Friday, February 29, 2008

Obesity: A Rapidly Growing Public Health Crisis?

Used to be confined to affluent nations, but now obesity is spreading to developing nations that a generation ago barely has enough to eat. Will proper diet and exercise reverse the trend?

By: Vanessa Uy

Latest trends around the world show that diseases related to overeating like obesity, cardiovascular disease and type-2 diabetes is on the rise. Physicians and other health consultants had time and again been extolling the virtues of regular exercise and a proper diet, but in this day and age, such regimented routines are easier said than done.

Since the dominance of the fast food industry which started in the last 40 years, the concept and the practice of a proper diet / nutrition had become an increasingly difficult routine as the years go by. Foods saturated with unhealthy levels of saturated fats and sugars while deficient in vitamins and other essential nutrients had become a staple in the fast food industry. So if one is living in a highly urbanized area - chances are - he or she will have an unhealthy diet since a “proper meal” is either too labor intensive to prepare or deemed too expensive for our urban poor brethren.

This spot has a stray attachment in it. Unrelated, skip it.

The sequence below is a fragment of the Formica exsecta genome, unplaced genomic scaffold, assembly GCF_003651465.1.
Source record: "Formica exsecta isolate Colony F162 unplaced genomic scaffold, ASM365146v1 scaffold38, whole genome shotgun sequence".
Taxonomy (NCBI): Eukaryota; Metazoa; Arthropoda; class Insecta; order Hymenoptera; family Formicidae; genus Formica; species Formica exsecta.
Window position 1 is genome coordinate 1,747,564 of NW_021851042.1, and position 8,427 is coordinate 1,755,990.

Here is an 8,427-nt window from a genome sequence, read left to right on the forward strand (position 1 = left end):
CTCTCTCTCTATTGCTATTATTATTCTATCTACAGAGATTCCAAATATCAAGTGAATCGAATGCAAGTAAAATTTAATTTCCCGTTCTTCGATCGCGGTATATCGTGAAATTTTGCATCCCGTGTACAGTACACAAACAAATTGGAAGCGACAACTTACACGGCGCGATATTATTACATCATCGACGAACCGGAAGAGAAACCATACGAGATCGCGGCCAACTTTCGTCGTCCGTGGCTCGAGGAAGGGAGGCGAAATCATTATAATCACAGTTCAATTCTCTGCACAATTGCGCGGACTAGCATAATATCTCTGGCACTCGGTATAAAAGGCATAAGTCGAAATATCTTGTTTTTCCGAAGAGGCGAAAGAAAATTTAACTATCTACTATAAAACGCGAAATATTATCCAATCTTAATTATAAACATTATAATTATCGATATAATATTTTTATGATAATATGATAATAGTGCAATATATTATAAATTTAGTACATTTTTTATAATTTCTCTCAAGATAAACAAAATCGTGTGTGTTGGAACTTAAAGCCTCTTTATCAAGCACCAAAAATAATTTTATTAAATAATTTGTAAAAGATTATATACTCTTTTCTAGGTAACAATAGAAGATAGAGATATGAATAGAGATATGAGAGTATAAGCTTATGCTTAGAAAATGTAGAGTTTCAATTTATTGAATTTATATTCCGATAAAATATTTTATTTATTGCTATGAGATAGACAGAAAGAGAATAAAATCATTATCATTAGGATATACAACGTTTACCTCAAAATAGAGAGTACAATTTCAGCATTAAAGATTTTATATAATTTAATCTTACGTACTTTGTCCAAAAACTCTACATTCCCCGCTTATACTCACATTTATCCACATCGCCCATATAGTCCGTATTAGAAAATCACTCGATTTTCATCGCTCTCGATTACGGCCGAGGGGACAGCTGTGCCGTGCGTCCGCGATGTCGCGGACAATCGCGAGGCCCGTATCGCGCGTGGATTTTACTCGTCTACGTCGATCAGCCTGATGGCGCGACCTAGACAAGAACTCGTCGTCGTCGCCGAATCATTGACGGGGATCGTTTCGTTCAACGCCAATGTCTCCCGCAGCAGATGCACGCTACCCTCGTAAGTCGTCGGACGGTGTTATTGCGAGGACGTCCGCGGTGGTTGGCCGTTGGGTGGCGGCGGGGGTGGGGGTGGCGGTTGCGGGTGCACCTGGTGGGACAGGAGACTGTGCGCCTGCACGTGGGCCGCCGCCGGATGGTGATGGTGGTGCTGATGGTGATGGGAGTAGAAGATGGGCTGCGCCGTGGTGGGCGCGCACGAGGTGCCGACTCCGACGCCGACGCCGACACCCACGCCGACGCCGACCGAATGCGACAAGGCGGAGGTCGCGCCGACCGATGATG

What about regular exercise? If you are particularly well off that expensive gym membership won’t be an issue for you, then you can sweat it out with your heart’s content – but first consult with your physician on the type of exercise regimen that’s right for you. But in sympathy to our urban poor brethren who can’t even walk home after leaving their workplace because this means passing through a “bad neighborhood” just highlights the issues of the difficulties of maintaining a healthy body while living in an highly urbanized environment. But if you manage to find a dietary and exercise routine that works despite the difficulties of living in an “Urban War Zone”, then good for you.

The greatest affliction affecting those who have difficulty “losing those pounds” is type-2 diabetes. Type-2 diabetes results from overeating in which your pancreas can’t process the excess sugar in your bloodstream resulting from excessive caloric intake (too much food). This is different from type-1 diabetes, which is a result of a hereditary / genetic disorder when one’s own immune system destroys the part of their pancreas that produced insulin, thus requiring regular insulin shots just to stay healthy and or alive. With proper diet and exercise, one can escape the “nightmare” of type-2 diabetes. But every pound or kilo you lose can make a difference.

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